Price: It's more expensive ($229 vs. $199) but this year they include a power adapter, which was a $20 extra last year, so the actual difference in price is $10. For what you're getting, that price increase is definitely justified.

It has an updated OS and updated feature software (including the free unlimited Mayday customer support feature). The software updates include the ability to download some Prime Instant Videos to your device and watch them offline, enhanced accessibility, enhanced enterprise controls and features (so now it's better suited for office work), enhanced email client, enhanced parental controls, improved X-Ray features (now including lyrics for music, as well as additional information for both books and movies), integration with GoodReads (coming soon), and the like.

Where I noticed the biggest difference was the home screen. The default view is still the carousel but if you swipe upward, you'll see a more traditional icon view. The "Recommended for you" display on the home screen is now smaller and much less obtrusive (and it can be turned off in the settings). Amazon has also added multi-tasking of a sort, where swiping up from the bottom of the screen while you're in an app shows you the 20 most-recently-used items from your home screen, so you can quickly switch from one app to another without returning to the home screen.

There is also a left panel available on most screens (but not the home screen) and in some of the apps, with navigation links and settings to make it easier to navigate and control your tablet or to navigate within the app. If you tap the center of your display and then swipe left while you're reading a book, for example, you'll see a panel that shows you the table of contents, the About the Author link, the Sync to Furthest Page Read link, and so on.

The Kindle FreeTime option and the parental controls are still among the best in the business. If you want a tablet for a child and want to control what they can access, how long they can use the tablet at any given time, and the like, Amazon has you covered.

You can now also schedule "Quiet Time" on the tablet, where notification sounds and pop-up notifications are disabled, either on a temporary basis by simply pushing a button or on a scheduled basis. Frankly, I doubt I'll ever use this feature but if you're the type who likes to read or watch video until you fall asleep, it's kind of nice to be able to disable all sounds so that you don't get rudely awakened when, e.g., someone plays a new word in your Words with Friends game.

Mayday: This is a huge gamble by Amazon and it will be interesting to see whether it pays off. This isn't a feature for a techie like me and I didn't use it (although I was sorely tempted). From the commercials, it's pretty amazing, particularly that you can get a live chat in a matter of a minute or less (Amazon's goal is something like 15 seconds, I believe, although I can't help wondering what will happen on Christmas Day!). If you're thinking of getting a tablet for a technophobe, the addition of this feature may make the Kindle Fire HDX your best choice.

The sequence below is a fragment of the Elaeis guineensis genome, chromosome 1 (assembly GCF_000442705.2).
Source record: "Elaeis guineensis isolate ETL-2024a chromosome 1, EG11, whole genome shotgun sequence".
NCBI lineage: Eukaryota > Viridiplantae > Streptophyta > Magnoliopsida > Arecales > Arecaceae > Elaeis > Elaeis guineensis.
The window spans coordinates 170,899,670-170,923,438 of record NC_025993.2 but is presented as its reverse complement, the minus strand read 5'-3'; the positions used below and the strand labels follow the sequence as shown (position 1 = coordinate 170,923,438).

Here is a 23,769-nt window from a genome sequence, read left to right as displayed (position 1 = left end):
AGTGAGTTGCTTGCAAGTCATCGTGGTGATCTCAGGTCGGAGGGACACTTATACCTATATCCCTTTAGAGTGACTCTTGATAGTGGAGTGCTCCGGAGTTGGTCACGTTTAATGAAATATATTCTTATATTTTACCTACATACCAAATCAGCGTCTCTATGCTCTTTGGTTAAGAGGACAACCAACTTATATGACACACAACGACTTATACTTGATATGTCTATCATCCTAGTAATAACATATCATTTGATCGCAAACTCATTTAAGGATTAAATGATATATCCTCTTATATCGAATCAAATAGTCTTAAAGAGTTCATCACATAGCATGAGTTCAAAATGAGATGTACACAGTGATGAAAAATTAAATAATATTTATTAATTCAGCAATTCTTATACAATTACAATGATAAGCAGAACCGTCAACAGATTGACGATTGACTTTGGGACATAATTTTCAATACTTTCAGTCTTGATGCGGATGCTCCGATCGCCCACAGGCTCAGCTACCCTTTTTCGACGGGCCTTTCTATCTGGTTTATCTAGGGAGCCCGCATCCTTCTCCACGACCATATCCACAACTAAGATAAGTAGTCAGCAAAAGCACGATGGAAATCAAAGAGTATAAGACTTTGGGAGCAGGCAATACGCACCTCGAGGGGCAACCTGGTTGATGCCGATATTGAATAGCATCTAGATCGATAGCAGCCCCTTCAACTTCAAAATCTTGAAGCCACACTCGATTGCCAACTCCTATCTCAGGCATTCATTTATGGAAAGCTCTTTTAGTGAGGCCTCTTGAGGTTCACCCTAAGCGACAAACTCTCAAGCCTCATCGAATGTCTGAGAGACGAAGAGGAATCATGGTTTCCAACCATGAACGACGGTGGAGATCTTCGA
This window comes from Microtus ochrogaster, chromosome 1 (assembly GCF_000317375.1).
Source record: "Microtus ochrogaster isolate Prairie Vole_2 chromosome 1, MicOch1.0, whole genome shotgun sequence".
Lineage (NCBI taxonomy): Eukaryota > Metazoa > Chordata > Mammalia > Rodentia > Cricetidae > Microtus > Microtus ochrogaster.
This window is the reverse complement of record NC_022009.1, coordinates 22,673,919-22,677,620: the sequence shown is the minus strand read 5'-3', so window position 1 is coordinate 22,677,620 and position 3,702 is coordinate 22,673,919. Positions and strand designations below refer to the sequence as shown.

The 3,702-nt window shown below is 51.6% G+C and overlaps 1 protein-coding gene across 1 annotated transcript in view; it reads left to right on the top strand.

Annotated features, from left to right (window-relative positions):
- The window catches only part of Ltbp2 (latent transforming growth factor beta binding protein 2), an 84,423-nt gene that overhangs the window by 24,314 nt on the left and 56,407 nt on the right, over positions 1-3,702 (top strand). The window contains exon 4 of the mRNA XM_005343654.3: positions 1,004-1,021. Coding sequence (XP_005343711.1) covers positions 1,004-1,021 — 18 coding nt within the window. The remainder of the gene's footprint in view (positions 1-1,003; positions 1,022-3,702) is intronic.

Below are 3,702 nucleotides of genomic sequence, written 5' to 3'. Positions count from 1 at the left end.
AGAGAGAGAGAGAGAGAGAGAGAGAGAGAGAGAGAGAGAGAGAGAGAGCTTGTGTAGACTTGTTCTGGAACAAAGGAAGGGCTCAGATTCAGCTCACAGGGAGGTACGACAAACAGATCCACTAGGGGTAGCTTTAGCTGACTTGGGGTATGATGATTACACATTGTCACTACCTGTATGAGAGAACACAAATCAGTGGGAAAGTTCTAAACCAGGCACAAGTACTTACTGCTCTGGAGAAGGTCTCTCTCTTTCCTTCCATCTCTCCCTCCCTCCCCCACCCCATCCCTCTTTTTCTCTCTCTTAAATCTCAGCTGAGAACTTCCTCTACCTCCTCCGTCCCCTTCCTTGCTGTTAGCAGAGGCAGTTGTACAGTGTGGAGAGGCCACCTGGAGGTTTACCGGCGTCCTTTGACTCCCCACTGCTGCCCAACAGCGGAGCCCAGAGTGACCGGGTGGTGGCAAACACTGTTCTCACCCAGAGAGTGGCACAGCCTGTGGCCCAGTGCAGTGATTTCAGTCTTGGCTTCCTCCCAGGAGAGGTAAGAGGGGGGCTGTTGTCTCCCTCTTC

How does this tablet rank against the competition? There are really only two other tablets in its class currently: the Google Nexus 7 and the just-announced Apple iPad Mini with Retina Display.

Display: All three devices have retina displays, with the 7" HDX and the Nexus at 1920x1200 (323 ppi) and the 8" iPad Mini at 2048x1536 (326 ppi). All three displays are stunning. Amazon claims that it has enhanced the ability to read the display in bright sunlight, something that's a problem for all such devices. While this wouldn't be my first choice to read by the pool (I'd pick the Paperwhite), I can testify that it is easier to view the display in bright sunlight than its predecessors.

It's worth noting that the aspect ratio of the HDX and Nexus is 16:10 while the aspect ratio of the iPad Mini is 4:3. Where this matters is watching video. If you're watching an old television show, a 4:3 aspect ratio is fine. If you're watching a high-def movie, the 4:3 aspect ratio is going to leave large black bars on your screen and the video will be much more compressed than it would be on the HDX and Nexus. Apple chose to maintain backward compatibility with prior devices rather than moving up.

Sound: The HDX has Dolby Digital Surround Sound; the Nexus has Frauenhofer Surround Sound; the iPad Mini has stereo sound. The iPad Mini also makes the same mistake that Amazon made in its first-generation tablet: putting both speakers on the same side (in this case, at the bottom of the tablet). If you're watching a video, you'll have the tablet turned sideways and the sound will all come from the same side. The HDX, in contrast, has the speakers placed perfectly for video watching.